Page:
Petrella v. Metro-Goldwyn-Mayer, Inc.

Decision Date19 May 2014
Docket NumberNo. 12–1315.,12–1315.
Parties Paula PETRELLA, Petitioner v. METRO–GOLDWYN–MAYER, INC., et al.
CourtU.S. Supreme Court

Stephanos Bibas, for Petitioner.

Nicole A. Saharsky, for the United States as amicus curiae, by special leave of the Court, supporting the petitioner.

Mark A. Perry, Washington, DC, for Respondents.

Glen L. Kulik, Kulik Gottesman & Siegel LLP, Sherman Oaks, CA, Stephanos Bibas, Counsel of Record, James A. Feldman, Nancy Bregstein Gordon, Philadelphia, PA, for Petitioner.

Jonathan Zavin, Wook Hwang, Loeb & Loeb LLP, New York, NY, David Grossman, Robert J. Catalano, Loeb & Loeb LLP, Los Angeles, CA, Mark A. Perry, Counsel of Record, Theodore B. Olson, G. Brinton Lucas, Lindsay S. See, Gibson, Dunn & Crutcher LLP, Washington, DC, Blaine H. Evanson, Gibson, Dunn & Crutcher LLP, Los Angeles, CA, Counsel for Respondents.

Justice GINSBURG delivered the opinion of the Court.

The Copyright Act provides that "[n]o civil action shall be maintained under the [Act] unless it is commenced within three years after the claim accrued." 17 U.S.C. § 507(b). This case presents the question whether the equitable defense of laches (unreasonable, prejudicial delay in commencing suit) may bar relief on a copyright infringement claim brought within § 507(b)'s three-year limitations period. Section 507(b), it is undisputed, bars relief of any kind for conduct occurring prior to the three-year limitations period. To the extent that an infringement suit seeks relief solely for conduct occurring within the limitations period, however, courts are not at liberty to jettison Congress' judgment on the timeliness of suit. Laches, we hold, cannot be invoked to preclude adjudication of a claim for damages brought within the three-year window. As to equitable relief, in extraordinary circumstances, laches may bar at the very threshold the particular relief requested by the plaintiff. And a plaintiff's delay can always be brought to bear at the remedial stage, in determining appropriate injunctive relief, and in assessing the "profits of the infringer ... attributable to the infringement." § 504(b).1

Petitioner Paula Petrella, in her suit for copyright infringement, sought no relief for conduct occurring outside § 507(b)'s three-year limitations period. Nevertheless, the courts below held that laches barred her suit in its entirety, without regard to the currency of the conduct of which Petrella complains. That position, we hold, is contrary to § 507(b) and this Court's precedent on the province of laches.


The Copyright Act (Act), 17 U.S.C. § 101 et seq., grants copyright protection to original works of authorship. § 102(a). Four aspects of copyright law bear explanation at the outset.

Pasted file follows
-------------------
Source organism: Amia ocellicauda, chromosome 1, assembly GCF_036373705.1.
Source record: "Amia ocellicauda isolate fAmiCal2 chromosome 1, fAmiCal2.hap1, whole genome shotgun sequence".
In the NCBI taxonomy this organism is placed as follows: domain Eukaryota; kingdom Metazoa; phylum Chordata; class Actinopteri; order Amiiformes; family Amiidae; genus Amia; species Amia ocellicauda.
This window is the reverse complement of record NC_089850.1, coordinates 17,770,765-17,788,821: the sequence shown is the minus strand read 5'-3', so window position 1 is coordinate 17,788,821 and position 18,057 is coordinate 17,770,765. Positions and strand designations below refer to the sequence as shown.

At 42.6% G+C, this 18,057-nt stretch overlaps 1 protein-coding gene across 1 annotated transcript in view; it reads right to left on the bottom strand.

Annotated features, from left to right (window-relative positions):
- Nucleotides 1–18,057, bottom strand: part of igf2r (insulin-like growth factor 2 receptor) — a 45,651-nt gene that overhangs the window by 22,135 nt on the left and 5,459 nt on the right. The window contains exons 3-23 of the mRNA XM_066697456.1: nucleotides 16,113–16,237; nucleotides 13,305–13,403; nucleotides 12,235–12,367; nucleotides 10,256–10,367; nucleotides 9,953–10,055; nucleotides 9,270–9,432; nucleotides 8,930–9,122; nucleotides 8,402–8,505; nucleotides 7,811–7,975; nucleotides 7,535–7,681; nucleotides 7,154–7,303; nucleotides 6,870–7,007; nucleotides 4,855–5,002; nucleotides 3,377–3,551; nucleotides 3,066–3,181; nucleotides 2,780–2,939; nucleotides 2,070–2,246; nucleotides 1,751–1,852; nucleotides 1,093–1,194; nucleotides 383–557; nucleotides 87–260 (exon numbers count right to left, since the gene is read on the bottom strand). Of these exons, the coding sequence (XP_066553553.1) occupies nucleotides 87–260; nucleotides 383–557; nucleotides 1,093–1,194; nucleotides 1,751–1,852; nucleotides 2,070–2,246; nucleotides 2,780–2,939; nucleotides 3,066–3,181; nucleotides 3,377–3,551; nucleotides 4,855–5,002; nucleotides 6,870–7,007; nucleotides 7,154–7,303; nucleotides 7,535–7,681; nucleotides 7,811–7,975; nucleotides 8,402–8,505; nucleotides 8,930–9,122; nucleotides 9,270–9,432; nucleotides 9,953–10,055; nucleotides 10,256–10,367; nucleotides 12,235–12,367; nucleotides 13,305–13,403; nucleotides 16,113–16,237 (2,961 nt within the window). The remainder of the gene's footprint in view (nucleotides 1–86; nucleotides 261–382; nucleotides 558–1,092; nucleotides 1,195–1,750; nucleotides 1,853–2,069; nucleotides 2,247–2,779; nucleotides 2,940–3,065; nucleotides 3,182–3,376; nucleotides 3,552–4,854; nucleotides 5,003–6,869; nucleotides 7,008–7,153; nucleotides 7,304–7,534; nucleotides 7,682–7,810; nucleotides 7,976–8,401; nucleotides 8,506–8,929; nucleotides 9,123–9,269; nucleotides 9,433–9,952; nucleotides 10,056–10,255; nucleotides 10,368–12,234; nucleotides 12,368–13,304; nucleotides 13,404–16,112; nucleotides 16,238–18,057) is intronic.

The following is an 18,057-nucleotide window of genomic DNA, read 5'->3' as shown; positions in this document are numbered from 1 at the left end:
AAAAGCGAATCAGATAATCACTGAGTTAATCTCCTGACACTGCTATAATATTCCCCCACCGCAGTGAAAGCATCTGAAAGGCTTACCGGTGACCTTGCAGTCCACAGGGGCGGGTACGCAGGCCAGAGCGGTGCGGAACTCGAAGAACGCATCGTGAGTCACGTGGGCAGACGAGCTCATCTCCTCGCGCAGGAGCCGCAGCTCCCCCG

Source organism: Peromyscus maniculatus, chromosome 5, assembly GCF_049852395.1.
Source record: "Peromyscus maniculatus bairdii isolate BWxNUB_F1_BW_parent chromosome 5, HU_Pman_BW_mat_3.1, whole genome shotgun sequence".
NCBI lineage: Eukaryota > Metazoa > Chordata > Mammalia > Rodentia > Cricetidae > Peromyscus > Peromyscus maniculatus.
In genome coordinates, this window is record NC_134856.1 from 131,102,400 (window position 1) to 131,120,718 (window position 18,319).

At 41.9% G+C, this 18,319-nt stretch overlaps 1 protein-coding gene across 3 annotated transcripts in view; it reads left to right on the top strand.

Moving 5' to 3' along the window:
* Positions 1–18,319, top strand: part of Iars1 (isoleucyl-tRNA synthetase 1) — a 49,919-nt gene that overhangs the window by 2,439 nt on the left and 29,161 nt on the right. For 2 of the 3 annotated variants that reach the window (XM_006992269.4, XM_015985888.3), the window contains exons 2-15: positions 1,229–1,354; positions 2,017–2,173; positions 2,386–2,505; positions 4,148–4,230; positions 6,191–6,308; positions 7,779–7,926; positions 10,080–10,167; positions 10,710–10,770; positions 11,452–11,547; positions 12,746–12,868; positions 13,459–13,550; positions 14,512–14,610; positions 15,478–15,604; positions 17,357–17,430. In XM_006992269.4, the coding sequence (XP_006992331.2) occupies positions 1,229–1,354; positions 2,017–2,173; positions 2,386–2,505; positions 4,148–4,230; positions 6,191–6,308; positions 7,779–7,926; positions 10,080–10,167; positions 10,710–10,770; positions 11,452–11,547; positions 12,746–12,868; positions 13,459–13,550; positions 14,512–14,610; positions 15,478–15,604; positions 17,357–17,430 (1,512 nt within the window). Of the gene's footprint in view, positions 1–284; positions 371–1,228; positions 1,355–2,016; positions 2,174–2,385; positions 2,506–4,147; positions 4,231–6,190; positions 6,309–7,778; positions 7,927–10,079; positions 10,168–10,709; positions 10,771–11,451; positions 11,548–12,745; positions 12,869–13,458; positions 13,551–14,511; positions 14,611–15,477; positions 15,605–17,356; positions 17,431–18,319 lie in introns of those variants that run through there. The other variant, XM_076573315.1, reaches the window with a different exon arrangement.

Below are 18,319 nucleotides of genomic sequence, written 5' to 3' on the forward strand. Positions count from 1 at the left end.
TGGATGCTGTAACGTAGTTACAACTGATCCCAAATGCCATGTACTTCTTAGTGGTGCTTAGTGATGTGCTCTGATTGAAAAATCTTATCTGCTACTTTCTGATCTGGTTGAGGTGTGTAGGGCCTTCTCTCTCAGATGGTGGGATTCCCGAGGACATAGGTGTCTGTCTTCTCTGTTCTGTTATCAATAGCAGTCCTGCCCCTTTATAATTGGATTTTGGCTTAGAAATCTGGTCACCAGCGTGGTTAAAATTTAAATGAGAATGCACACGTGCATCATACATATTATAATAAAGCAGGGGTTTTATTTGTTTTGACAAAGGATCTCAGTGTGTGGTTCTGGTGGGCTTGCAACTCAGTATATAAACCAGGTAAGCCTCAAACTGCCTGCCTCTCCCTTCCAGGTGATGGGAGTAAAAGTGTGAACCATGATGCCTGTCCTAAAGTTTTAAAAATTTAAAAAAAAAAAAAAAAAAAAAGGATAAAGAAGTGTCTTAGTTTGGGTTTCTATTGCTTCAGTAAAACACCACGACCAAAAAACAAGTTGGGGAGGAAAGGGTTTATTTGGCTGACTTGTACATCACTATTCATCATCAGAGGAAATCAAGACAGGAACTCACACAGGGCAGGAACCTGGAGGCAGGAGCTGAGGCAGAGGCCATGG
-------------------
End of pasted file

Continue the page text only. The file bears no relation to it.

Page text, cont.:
First, the length of a copyright term. Under the Act, a copyright "vests initially in the author or authors of the work," who may transfer ownership to a third party. § 201. The Act confers on a copyright owner certain exclusive rights, including the rights to reproduce and distribute the work and to develop and market derivative works. § 106. Copyrighted works published before 1978—as was the work at issue—are protected for an initial period of 28 years, which may be—and in this case was—extended for a renewal period of up to 67 years. § 304(a). From and after January 1, 1978, works are generally protected from the date of creation until 70 years after the author's death. § 302(a).

Second, copyright inheritance. For works copyrighted under the pre–1978 regime in which an initial period of protection may be followed by a renewal period, Congress provided that the author's heirs inherit the renewal rights. See § 304(a)(1)(C)(ii)(iv). We held in Stewart v. Abend, 495 U.S. 207, 110 S.Ct. 1750, 109 L.Ed.2d 184 (1990), that if an author who has assigned her rights away "dies before the renewal period, then the assignee may continue to use the original work [to produce a derivative work] only if the author's successor transfers the renewal rights to the assignee." Id., at 221, 110 S.Ct. 1750.2

Third, remedies. The Act provides a variety of civil remedies for infringement, both equitable and legal. See §§ 502–505, described supra, at 2, n. 1. A court may issue an injunction "on such terms as it may deem reasonable to prevent or restrain infringement of a copyright." § 502(a). At the election of the copyright owner, a court may also award either (1) "the copyright owner's actual damages and any additional profits of the infringer," § 504(a)(1), which petitioner seeks in the instant case, or (2) statutory damages within a defined range, § 504(c).